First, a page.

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Battle Standards / Colours

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Re: Battle Standards / Colours

Postby MayHam » Mon Dec 16, 2019 11:12 pm

Am wondering if it's more of a World War I tradition?
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Re: Battle Standards / Colours

Postby MaureenE » Fri Dec 20, 2019 9:39 pm

The following link titled "Colours, Standards, Guidons and Banners" from the Australian Army website contains some general background information. ... nd-banners

Includes " Laying up of Colours

After service Colours are laid up in sacred or public buildings in order to maintain an atmosphere of veneration. Colours are not disposed of or destroyed when their appearance has deteriorated beyond recognition, they are meant to be left to turn to dust as do the bodies of the fallen soldiers who served them.
The fact that colours have, from the early ages, been consecrated would give them an aspect of sacredness, which could not be wholly ignored when consideration was given to their disposal. In view of the reverence paid them whilst they are in service it is not surprising that care has been taken to ensure that they ultimately repose in sacred edifices or other public, buildings where their preservation is ensured with due regard to their symbolic significance and historic association.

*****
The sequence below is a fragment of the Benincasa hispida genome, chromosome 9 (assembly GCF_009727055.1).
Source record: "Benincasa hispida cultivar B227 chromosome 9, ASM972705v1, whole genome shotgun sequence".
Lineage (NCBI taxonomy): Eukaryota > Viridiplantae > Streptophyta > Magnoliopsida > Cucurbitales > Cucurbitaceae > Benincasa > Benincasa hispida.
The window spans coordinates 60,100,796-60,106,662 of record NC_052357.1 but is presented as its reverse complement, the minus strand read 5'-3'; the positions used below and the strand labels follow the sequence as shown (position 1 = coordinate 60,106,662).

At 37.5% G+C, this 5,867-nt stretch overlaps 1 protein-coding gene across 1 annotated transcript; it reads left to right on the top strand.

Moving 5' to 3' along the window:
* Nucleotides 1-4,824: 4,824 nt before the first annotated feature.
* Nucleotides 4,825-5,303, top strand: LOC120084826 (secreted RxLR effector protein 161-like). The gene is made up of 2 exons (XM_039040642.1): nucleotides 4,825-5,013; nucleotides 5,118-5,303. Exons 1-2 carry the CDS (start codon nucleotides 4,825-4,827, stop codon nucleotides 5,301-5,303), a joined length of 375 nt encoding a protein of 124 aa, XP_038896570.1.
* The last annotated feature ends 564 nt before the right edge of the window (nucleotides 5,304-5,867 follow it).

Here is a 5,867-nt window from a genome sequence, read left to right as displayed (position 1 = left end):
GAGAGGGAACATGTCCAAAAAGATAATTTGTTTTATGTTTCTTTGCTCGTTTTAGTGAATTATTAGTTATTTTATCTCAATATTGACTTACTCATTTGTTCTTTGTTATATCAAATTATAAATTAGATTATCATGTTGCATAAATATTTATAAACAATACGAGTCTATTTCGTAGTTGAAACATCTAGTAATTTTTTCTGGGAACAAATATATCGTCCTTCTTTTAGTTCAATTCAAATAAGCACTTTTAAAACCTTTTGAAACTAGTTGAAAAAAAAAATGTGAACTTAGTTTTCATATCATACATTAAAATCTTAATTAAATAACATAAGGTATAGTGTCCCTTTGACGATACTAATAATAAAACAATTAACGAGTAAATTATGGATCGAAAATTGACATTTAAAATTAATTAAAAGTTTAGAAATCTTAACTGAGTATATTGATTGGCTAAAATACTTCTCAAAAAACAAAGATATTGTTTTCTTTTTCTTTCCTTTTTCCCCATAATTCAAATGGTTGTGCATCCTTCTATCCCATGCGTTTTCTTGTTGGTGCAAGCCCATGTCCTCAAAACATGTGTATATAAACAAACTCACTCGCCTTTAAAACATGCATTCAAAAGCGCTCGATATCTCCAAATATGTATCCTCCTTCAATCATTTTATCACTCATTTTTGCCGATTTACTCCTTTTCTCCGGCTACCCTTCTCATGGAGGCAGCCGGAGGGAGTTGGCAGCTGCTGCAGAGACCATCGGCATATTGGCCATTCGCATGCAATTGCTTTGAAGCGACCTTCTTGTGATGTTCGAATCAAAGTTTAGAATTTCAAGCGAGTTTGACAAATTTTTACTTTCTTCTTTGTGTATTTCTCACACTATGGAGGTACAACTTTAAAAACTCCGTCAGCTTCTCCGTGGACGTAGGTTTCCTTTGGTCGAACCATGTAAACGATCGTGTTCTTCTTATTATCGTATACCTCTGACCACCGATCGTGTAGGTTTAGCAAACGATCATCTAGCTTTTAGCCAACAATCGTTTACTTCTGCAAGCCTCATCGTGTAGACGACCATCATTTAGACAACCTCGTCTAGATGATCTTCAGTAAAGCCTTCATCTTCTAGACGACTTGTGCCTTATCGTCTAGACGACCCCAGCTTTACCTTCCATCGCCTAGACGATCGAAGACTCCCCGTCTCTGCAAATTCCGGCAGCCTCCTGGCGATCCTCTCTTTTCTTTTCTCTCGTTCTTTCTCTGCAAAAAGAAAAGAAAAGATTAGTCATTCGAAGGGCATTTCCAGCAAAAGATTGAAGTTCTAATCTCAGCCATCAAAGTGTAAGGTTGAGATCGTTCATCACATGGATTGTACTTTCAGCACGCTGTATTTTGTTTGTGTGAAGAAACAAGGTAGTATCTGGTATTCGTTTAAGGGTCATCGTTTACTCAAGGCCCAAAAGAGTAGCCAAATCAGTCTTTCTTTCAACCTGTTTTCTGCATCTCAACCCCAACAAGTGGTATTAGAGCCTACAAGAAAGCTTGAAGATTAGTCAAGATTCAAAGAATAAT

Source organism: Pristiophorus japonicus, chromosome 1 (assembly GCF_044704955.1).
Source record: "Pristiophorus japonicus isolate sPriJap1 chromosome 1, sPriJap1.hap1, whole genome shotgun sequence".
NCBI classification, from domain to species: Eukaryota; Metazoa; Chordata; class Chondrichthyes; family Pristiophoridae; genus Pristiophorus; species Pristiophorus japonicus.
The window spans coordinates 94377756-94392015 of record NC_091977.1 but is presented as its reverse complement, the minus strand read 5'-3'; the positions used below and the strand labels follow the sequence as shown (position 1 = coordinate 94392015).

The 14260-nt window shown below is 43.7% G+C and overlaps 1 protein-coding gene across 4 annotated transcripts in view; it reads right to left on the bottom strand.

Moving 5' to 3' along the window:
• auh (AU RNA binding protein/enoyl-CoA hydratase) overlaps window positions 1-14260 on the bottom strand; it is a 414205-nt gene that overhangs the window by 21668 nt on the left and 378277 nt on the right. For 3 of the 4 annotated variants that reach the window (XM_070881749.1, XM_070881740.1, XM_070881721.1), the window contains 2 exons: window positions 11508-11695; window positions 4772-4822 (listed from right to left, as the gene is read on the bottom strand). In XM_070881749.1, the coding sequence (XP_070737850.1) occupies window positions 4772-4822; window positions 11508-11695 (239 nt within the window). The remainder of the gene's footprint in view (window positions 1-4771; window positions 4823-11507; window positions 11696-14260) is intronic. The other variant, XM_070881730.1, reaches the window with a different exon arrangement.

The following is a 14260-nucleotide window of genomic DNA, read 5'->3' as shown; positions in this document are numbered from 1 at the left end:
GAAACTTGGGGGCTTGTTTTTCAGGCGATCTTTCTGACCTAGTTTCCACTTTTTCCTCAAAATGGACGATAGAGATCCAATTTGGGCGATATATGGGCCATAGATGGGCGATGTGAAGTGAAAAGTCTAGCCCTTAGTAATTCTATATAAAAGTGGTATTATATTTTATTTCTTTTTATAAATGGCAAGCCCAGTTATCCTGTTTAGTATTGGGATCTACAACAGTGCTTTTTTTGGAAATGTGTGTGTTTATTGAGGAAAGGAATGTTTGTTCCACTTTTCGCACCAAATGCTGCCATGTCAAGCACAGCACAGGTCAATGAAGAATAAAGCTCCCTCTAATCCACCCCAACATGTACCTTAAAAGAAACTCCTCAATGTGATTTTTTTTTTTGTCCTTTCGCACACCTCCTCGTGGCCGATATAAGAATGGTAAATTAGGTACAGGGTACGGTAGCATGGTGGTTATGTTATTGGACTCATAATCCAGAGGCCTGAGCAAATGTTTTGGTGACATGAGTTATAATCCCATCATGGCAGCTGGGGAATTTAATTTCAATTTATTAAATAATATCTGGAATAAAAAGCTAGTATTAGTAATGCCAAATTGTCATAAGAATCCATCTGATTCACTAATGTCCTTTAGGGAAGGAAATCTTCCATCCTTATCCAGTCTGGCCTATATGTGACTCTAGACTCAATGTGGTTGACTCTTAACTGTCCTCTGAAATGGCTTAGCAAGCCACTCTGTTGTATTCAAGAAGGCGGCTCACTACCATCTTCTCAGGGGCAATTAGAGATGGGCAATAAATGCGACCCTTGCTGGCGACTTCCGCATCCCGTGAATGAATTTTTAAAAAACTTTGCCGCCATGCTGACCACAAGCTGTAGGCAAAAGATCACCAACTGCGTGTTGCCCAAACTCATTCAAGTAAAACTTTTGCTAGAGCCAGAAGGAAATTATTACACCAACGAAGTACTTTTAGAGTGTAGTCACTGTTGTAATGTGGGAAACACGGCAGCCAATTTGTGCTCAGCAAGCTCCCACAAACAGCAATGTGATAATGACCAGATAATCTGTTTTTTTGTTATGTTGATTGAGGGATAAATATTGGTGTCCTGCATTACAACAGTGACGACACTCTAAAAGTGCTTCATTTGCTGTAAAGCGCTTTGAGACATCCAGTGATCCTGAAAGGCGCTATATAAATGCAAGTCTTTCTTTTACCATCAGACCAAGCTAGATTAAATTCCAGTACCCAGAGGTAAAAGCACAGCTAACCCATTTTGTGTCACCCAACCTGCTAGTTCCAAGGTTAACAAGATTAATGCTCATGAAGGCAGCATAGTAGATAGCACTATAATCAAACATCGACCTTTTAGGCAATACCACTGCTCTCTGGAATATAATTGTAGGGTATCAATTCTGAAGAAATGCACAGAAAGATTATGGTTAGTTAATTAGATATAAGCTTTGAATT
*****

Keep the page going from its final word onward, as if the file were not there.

In the past the custom was for Guidons or Colours to be laid up in a place selected by the Commanding Officer in the case of an existing unit, or by the last Commanding Officer or Unit Association in the case of a unit not now on the 'Order of Battle'. In 2011 this was changed so that Chief of Army has final approval on the requested location. The following are places that Colours have been laid up in the past:

• The Australian War Memorial in Canberra,
• A state war memorial,
• A cathedral, church or military chapel,
• A military corps, regimental or unit museum,
• A military corps school,
• Unit or Brigade Headquarters,or
• A civic building "

There is an online book which gives details of the history, which dates back hundreds of years in the British Army.
"The flags of our fighting army, including standards, guidons, colours and drum banners" by Stanley C Johnson 1918 ... la/page/n7

Includes the information on page 3 that the "King's Regulations" specified that
"The consecration of colours will be performed by chaplains to the forces, acting chaplains, or officiating clergymen in accordance with an authorised Form of Prayer"

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Re: Battle Standards / Colours

Postby MayHam » Fri Dec 20, 2019 11:29 pm

That's very cool, Maureen. Thanks for sharing.
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Joined: Sat Sep 03, 2016 10:28 pm


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